Undetected infection with SARS-CoV-2, the virus that causes coronavirus disease 2019 (COVID-19) contributes to transmission in nursing homes, settings where large outbreaks with high resident mortality have occurred (1,2). Facility-wide testing of residents and health care personnel (HCP) can identify asymptomatic and presymptomatic infections and facilitate infection prevention and control interventions (3-5). Seven state or local health departments conducted initial facility-wide testing of residents and staff members in 288 nursing homes during March 24-June 14, 2020. Two of the seven health departments conducted testing in 195 nursing homes as part of facility-wide testing all nursing homes in their state, which were in low-incidence areas (i.e., the median preceding 14-day cumulative incidence in the surrounding county for each jurisdiction was 19 and 38 cases per 100,000 persons); 125 of the 195 nursing homes had not reported any COVID-19 cases before the testing. Ninety-five of 22,977 (0.4%) persons tested in 29 (23%) of these 125 facilities had positive SARS-CoV-2 test results. The other five health departments targeted facility-wide testing to 93 nursing homes, where 13,443 persons were tested, and 1,619 (12%) had positive SARS-CoV-2 test results. In regression analyses among 88 of these nursing homes with a documented case before facility-wide testing occurred, each additional day between identification of the first case and completion of facility-wide testing was associated with identification of 1.3 additional cases. Among 62 facilities that could differentiate results by resident and HCP status, an estimated 1.3 HCP cases were identified for every three resident cases. Performing facility-wide testing immediately after identification of a case commonly identifies additional unrecognized cases and, therefore, might maximize the benefits of infection prevention and control interventions. In contrast, facility-wide testing in low-incidence areas without a case has a lower proportion of test positivity; strategies are needed to further optimize testing in these settings.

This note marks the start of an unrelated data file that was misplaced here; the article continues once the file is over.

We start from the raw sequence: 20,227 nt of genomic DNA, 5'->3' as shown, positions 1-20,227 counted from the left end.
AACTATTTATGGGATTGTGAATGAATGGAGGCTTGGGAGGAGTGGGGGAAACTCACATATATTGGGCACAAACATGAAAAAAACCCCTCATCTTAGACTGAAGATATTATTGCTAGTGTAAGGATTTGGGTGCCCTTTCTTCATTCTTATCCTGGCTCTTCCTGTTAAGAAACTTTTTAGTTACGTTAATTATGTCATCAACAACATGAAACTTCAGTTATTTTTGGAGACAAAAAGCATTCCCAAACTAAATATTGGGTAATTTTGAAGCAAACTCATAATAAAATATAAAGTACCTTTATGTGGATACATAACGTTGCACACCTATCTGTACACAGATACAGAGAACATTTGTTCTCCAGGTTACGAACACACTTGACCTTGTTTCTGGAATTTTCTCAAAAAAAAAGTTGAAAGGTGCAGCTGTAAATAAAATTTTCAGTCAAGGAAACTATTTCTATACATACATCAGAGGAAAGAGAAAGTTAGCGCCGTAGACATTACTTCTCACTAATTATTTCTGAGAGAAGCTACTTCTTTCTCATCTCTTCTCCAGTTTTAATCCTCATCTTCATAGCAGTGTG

Subject(s)